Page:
In his latest market analysis, Ian Slattery explains how equities reacted to Theresa May’s announcement of a snap election and why investors are playing it safe until the final results of the French elections.
Towards the end of last week, all eyes were on the first round of the French elections, which took place on Sunday. Major exchanges traded in tight ranges, with investors unwilling to put on large positions before the vote.
The initial reaction to the vote this morning has been positive for risk assets. The second round run off looks set to be between Marine Le Pen, and the more market friendly and poll-topping Emmanuel Macron, with Macron the current favourite.
UK equities were hit as Prime Minister Theresa May announced a snap election to be held on June 8th, which caught investors by surprise.
However, Sterling strengthened in the wake of the announcement, paring the losses to eurozone investors.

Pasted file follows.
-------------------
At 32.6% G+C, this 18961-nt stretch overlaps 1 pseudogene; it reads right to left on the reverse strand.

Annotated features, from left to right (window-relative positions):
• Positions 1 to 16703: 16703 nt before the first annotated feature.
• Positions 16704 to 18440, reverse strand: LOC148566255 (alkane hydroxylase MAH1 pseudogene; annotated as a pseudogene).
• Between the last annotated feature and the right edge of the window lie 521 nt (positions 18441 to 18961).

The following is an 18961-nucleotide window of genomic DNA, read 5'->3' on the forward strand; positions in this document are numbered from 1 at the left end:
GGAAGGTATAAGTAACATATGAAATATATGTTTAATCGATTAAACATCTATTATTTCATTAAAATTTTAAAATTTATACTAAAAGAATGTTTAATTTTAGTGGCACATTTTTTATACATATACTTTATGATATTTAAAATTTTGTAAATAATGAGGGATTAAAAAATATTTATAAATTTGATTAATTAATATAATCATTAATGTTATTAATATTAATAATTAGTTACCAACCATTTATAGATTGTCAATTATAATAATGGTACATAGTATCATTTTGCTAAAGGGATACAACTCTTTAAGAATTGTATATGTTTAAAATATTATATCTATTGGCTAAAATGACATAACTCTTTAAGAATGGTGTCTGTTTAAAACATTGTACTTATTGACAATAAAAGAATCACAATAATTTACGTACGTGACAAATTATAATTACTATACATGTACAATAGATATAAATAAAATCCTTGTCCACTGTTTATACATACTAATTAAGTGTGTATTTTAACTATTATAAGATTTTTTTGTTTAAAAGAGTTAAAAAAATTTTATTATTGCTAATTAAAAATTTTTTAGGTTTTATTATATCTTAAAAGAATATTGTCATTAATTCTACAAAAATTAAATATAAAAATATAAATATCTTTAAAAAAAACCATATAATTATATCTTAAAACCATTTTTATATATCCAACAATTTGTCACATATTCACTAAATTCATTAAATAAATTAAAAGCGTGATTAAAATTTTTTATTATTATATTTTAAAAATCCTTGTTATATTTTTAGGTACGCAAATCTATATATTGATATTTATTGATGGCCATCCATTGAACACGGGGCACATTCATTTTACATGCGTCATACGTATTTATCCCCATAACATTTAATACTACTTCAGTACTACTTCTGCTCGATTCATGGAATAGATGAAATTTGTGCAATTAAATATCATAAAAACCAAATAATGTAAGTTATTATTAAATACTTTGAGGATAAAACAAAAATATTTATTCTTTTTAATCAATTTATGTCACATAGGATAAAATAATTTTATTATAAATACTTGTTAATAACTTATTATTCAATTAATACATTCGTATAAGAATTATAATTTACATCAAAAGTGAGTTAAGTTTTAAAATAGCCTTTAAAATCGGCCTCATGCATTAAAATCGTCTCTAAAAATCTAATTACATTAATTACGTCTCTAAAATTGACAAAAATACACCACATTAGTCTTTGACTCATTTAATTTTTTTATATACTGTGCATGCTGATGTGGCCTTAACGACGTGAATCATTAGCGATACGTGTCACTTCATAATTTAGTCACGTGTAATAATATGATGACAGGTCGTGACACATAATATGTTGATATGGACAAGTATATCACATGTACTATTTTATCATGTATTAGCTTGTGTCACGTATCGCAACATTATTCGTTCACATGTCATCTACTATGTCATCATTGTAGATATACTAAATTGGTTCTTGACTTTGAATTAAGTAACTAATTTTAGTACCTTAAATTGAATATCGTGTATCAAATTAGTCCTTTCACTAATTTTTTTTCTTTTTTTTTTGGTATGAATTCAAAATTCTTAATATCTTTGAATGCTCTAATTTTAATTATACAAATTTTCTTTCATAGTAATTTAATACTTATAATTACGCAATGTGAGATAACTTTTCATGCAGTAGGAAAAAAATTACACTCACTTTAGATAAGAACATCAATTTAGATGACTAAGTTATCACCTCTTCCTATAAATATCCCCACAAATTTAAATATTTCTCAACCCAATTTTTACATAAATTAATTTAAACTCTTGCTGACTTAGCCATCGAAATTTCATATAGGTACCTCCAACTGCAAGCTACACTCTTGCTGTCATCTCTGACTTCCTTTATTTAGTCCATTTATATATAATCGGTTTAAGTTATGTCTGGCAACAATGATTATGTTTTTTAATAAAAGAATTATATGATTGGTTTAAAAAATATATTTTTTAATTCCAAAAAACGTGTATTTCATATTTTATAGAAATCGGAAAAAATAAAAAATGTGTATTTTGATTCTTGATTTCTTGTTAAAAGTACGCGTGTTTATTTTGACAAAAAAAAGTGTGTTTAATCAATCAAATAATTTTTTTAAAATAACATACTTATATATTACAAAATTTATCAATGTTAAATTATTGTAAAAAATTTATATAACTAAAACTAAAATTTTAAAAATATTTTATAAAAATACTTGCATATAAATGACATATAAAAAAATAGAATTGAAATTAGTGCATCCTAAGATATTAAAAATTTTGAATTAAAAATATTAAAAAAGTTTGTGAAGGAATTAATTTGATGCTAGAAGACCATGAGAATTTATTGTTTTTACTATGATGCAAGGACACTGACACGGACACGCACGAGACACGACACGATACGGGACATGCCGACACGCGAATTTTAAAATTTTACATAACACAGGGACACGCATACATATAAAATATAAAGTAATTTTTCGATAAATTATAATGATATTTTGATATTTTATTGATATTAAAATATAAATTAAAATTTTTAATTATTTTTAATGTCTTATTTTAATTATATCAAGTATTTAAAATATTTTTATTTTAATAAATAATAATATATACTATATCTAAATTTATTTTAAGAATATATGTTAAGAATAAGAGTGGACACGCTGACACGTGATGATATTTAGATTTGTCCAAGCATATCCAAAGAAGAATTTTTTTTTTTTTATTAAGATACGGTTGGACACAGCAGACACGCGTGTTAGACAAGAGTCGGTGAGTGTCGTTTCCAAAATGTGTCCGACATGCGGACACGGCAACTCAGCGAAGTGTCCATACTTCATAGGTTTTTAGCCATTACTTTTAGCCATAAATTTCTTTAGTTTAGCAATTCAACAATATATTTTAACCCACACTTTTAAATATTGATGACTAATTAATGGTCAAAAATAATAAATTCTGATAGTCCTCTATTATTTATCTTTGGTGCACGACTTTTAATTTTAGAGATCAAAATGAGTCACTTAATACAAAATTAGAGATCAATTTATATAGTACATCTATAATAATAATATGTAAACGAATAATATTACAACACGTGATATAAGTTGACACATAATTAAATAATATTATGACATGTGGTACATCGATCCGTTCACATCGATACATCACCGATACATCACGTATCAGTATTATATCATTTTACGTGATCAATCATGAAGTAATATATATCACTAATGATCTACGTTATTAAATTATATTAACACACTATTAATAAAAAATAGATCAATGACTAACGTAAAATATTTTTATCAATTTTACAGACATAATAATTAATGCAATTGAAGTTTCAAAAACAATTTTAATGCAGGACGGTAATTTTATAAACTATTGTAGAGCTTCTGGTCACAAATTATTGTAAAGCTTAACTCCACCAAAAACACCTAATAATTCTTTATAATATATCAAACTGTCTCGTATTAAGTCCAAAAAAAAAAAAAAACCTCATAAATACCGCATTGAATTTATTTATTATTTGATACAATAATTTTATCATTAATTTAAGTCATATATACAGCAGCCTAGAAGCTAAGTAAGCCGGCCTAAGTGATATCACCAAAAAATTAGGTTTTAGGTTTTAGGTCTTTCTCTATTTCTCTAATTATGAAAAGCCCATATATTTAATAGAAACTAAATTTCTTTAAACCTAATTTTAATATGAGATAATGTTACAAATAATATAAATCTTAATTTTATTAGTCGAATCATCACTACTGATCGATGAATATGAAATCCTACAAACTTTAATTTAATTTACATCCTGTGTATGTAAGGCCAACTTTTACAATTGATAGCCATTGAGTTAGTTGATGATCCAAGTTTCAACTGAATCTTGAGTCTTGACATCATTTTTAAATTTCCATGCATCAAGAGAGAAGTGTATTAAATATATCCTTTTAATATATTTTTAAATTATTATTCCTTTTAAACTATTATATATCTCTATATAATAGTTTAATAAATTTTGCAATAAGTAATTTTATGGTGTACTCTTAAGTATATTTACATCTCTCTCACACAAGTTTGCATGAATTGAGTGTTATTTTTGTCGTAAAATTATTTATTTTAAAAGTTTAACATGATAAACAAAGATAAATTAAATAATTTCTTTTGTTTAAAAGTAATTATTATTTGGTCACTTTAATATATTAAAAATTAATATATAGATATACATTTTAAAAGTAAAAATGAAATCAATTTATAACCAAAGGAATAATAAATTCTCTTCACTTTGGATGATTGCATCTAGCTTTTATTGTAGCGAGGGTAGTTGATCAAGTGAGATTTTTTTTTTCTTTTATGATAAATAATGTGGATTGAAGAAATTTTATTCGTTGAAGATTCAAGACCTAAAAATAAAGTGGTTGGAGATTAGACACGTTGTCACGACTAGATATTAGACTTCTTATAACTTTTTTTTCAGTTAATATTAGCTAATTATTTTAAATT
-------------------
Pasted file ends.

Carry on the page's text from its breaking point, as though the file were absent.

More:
In economic news, US inflation data was weaker than forecast, which may pare back market expectations for the reflation trade. Q1 earnings continue to be released, with nearly four out of five companies that have reported coming in above market estimates.
The global index finished the week flat, whilst gold, silver, copper, and oil all saw losses.
The US 10-year treasury yield was little changed on the week, finishing at 2.25% from 2.24%.
UK equities were hit as Prime Minister Theresa May announced a snap election to be held on June 8th, which caught investors by surprise
The equivalent German yield moved from 0.19% to 0.25% during the course of the week. The euro/USD rate closed at 1.07.
THE WEEK AHEAD
Thursday April 27th
No changes in monetary policy are expected when the ECB Governing Council meets, although they will continue their discussions surrounding a potential end to quantitative easing.
Friday April 28th
Preliminary US GDP data for Q1 is released where the consensus expects a quarter-on-quarter increase of 1.0%, down from 2.1% in the last quarter of 2016.
Friday April 28th
Similar data for the UK also goes to print and a rise of 0.4% (quarter-on-quarter) is forecast, down from the last reading of 0.7%.
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